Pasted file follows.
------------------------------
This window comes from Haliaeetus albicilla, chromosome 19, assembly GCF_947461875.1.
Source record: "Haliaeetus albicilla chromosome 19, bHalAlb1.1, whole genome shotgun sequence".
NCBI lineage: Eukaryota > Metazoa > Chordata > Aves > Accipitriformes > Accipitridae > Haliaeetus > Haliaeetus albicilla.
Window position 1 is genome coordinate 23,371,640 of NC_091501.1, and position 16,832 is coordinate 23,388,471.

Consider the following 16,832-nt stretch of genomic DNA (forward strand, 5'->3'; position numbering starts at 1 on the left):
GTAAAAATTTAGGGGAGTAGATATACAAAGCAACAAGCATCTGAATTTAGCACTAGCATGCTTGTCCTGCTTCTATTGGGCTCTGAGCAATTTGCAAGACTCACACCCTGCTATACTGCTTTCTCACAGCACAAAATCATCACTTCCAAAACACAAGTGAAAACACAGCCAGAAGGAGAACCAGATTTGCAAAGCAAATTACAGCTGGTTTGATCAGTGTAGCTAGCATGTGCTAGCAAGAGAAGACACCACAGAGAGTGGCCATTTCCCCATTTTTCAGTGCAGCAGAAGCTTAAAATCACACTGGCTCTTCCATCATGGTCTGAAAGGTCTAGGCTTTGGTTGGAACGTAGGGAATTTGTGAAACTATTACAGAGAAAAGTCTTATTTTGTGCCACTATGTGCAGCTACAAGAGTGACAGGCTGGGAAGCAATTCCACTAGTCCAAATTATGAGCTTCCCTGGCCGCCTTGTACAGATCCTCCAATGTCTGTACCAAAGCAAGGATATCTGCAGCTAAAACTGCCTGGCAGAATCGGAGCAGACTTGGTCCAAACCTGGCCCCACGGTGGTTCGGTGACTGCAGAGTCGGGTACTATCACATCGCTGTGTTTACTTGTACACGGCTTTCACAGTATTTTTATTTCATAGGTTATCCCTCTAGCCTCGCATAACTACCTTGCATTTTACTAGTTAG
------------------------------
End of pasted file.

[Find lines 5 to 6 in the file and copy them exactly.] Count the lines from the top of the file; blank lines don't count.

Consider the following 16,832-nt stretch of genomic DNA (forward strand, 5'->3'; position numbering starts at 1 on the left):
GTAAAAATTTAGGGGAGTAGATATACAAAGCAACAAGCATCTGAATTTAGCACTAGCATGCTTGTCCTGCTTCTATTGGGCTCTGAGCAATTTGCAAGACTCACACCCTGCTATACTGCTTTCTCACAGCACAAAATCATCACTTCCAAAACACAAGTGAAAACACAGCCAGAAGGAGAACCAGATTTGCAAAGCAAATTACAGCTGGTTTGATCAGTGTAGCTAGCATGTGCTAGCAAGAGAAGACACCACAGAGAGTGGCCATTTCCCCATTTTTCAGTGCAGCAGAAGCTTAAAATCACACTGGCTCTTCCATCATGGTCTGAAAGGTCTAGGCTTTGGTTGGAACGTAGGGAATTTGTGAAACTATTACAGAGAAAAGTCTTATTTTGTGCCACTATGTGCAGCTACAAGAGTGACAGGCTGGGAAGCAATTCCACTAGTCCAAATTATGAGCTTCCCTGGCCGCCTTGTACAGATCCTCCAATGTCTGTACCAAAGCAAGGATATCTGCAGCTAAAACTGCCTGGCAGAATCGGAGCAGACTTGGTCCAAACCTGGCCCCACGGTGGTTCGGTGACTGCAGAGTCGGGTACTATCACATCGCTGTGTTTACTTGTACACGGCTTTCACAGTATTTTTATTTCATAGGTTATCCCTCTAGCCTCGCATAACTACCTTGCATTTTACTAGTTAG